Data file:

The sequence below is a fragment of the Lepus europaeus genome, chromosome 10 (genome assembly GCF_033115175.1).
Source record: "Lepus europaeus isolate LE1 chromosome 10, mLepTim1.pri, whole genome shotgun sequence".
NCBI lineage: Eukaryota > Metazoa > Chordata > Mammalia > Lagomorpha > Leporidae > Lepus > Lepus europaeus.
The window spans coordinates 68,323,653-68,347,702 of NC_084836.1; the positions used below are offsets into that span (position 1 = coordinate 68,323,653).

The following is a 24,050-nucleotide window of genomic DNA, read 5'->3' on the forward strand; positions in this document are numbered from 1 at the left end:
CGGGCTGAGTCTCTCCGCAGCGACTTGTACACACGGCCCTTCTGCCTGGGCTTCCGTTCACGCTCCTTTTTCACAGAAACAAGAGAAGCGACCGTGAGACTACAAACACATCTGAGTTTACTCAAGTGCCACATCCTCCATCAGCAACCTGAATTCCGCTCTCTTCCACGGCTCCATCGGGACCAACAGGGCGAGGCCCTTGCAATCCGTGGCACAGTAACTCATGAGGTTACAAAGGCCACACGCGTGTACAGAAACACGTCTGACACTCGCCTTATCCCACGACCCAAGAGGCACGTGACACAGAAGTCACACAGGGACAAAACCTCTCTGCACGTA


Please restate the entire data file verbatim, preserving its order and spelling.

The sequence below is a fragment of the Lepus europaeus genome, chromosome 10 (genome assembly GCF_033115175.1).
Source record: "Lepus europaeus isolate LE1 chromosome 10, mLepTim1.pri, whole genome shotgun sequence".
NCBI lineage: Eukaryota > Metazoa > Chordata > Mammalia > Lagomorpha > Leporidae > Lepus > Lepus europaeus.
The window spans coordinates 68,323,653-68,347,702 of NC_084836.1; the positions used below are offsets into that span (position 1 = coordinate 68,323,653).

The following is a 24,050-nucleotide window of genomic DNA, read 5'->3' on the forward strand; positions in this document are numbered from 1 at the left end:
CGGGCTGAGTCTCTCCGCAGCGACTTGTACACACGGCCCTTCTGCCTGGGCTTCCGTTCACGCTCCTTTTTCACAGAAACAAGAGAAGCGACCGTGAGACTACAAACACATCTGAGTTTACTCAAGTGCCACATCCTCCATCAGCAACCTGAATTCCGCTCTCTTCCACGGCTCCATCGGGACCAACAGGGCGAGGCCCTTGCAATCCGTGGCACAGTAACTCATGAGGTTACAAAGGCCACACGCGTGTACAGAAACACGTCTGACACTCGCCTTATCCCACGACCCAAGAGGCACGTGACACAGAAGTCACACAGGGACAAAACCTCTCTGCACGTA